Decoding the Universe

the Universe

P. J. E. Peebles

This is the book Cosmology’s Century ( Press).


Robert Dicke came out of war research, specifically radar and other microwave technology, at the Radiation Laboratory at MIT. He would eventually establish a productive research group—one of the many scientists to do so the end of World War II.


Dicke liked astronomy; his early publications include the radial distribution of stars in a globular cluster and a report of the detection of microwave radiation from the Sun and Moon. After the war, he spent a productive decade of research on what might be termed “quantum optics.” In the late 1950s, he decided to apply the great advances in the technology of laboratory physics to the neglected subject of empirical gravity physics: classical gravity experiments that could be done better and new ones that had become possible.


Dicke was offended by the scant empirical tests of gravity physics and set out to improve them. He was interested in theory, provided it had some possible connection to what might be measured. I like to think that my empiricist philosophy is my own choice, but Dicke certainly reinforced it. To the best of my knowledge, Dicke was not aware of other scientists leading similar pursuits, such as the Soviet Union’s Yakov Zel’dovich, when he decided to create a program of research in gravity physics and cosmology.


When I arrived at Princeton as a beginning graduate student in 1958, members of his Gravity Research Group already were working on elegant experiments probing gravity, and others were examining such arcane things (to me) as the dates and positions of early observations of solar eclipses, which test how the Moon and Sun have been moving over centuries. That was motivated by Dicke’s fascination with the possibility that the strength of the gravitational interaction may be so small because it has been decreasing for a long time as the universe evolved. He felt the idea makes a lot of sense, as do those who now seek a more complete fundamental theory.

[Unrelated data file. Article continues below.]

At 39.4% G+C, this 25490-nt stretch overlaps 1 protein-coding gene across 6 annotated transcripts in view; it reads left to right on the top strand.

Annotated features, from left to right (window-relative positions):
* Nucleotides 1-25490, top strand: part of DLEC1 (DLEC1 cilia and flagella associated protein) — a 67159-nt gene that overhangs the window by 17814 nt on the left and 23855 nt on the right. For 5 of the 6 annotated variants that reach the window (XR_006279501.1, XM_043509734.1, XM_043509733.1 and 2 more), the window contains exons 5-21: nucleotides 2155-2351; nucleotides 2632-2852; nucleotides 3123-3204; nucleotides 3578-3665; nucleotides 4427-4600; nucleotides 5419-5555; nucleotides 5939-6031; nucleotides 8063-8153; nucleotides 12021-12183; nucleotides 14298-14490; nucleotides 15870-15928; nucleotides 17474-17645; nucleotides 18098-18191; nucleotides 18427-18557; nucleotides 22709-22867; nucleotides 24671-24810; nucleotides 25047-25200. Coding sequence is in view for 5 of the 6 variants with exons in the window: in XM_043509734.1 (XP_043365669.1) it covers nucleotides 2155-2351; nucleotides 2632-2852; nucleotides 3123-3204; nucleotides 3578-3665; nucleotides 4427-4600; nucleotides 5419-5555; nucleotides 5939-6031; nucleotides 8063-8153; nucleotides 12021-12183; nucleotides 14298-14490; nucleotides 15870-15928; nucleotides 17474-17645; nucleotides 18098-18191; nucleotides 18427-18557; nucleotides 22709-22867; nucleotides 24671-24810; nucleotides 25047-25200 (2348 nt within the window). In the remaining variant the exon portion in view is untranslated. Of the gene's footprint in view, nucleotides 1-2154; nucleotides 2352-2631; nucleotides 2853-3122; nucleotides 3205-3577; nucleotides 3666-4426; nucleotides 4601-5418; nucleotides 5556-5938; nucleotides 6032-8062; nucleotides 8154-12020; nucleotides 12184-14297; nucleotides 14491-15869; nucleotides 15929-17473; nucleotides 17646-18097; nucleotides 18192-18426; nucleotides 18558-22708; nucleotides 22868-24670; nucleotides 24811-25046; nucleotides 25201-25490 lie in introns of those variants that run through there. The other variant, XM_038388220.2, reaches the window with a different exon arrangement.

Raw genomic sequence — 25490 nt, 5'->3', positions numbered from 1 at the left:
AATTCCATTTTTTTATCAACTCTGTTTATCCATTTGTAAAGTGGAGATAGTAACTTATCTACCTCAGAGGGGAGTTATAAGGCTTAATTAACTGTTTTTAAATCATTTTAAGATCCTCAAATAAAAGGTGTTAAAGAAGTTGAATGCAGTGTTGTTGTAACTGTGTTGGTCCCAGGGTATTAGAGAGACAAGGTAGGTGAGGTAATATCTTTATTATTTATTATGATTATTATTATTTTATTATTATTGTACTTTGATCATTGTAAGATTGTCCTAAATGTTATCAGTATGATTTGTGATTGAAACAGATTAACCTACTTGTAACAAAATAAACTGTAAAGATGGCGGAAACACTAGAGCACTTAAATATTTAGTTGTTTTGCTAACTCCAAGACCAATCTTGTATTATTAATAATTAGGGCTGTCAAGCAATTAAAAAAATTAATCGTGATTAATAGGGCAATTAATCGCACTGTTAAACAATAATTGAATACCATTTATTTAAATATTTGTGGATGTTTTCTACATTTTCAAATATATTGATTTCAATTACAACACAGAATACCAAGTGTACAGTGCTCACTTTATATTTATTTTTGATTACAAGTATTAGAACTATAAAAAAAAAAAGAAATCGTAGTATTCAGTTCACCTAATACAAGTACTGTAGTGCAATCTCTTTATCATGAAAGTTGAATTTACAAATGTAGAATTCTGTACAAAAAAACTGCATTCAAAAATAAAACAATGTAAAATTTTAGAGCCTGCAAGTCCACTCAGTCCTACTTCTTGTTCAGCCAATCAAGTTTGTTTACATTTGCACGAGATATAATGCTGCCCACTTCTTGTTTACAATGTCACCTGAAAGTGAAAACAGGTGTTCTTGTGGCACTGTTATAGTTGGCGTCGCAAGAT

But Dicke most liked looking into the many phenomena in the laboratory and to be found in all the other branches of natural science that might show signs of something interesting about gravity. His brilliant experimental methods grew into the monitoring of continental uplift following the last ice age; the seismographic network that monitors underground explosions; the laser tracking of the Moon that produces precision tests of gravity physics; and the microwave technology that has taught us so much about the structure and evolution of the universe. Dicke never abandoned interest in the search for new gravity physics, but he was quite content that the group he had formed pursued other varieties of observation and theory. His Gravity Research Group remains productive in its fourth generation.


We need not count as peculiar to cosmology the examples of ideas and measurements that appeared just as they were needed for the next step forward, often originating in more than one apparently independent source. Consider Newton and Leibniz on the invention of calculus, or Darwin and Wallace on their independent and effectively simultaneous recognition of natural selection. Maybe some examples in cosmology are only coincidental, and some are only consequences of our tendency to present history as a sequence of developments that makes the process seem more orderly and inevitable than it is. But maybe some of it hints at the sometimes subtle ways we communicate.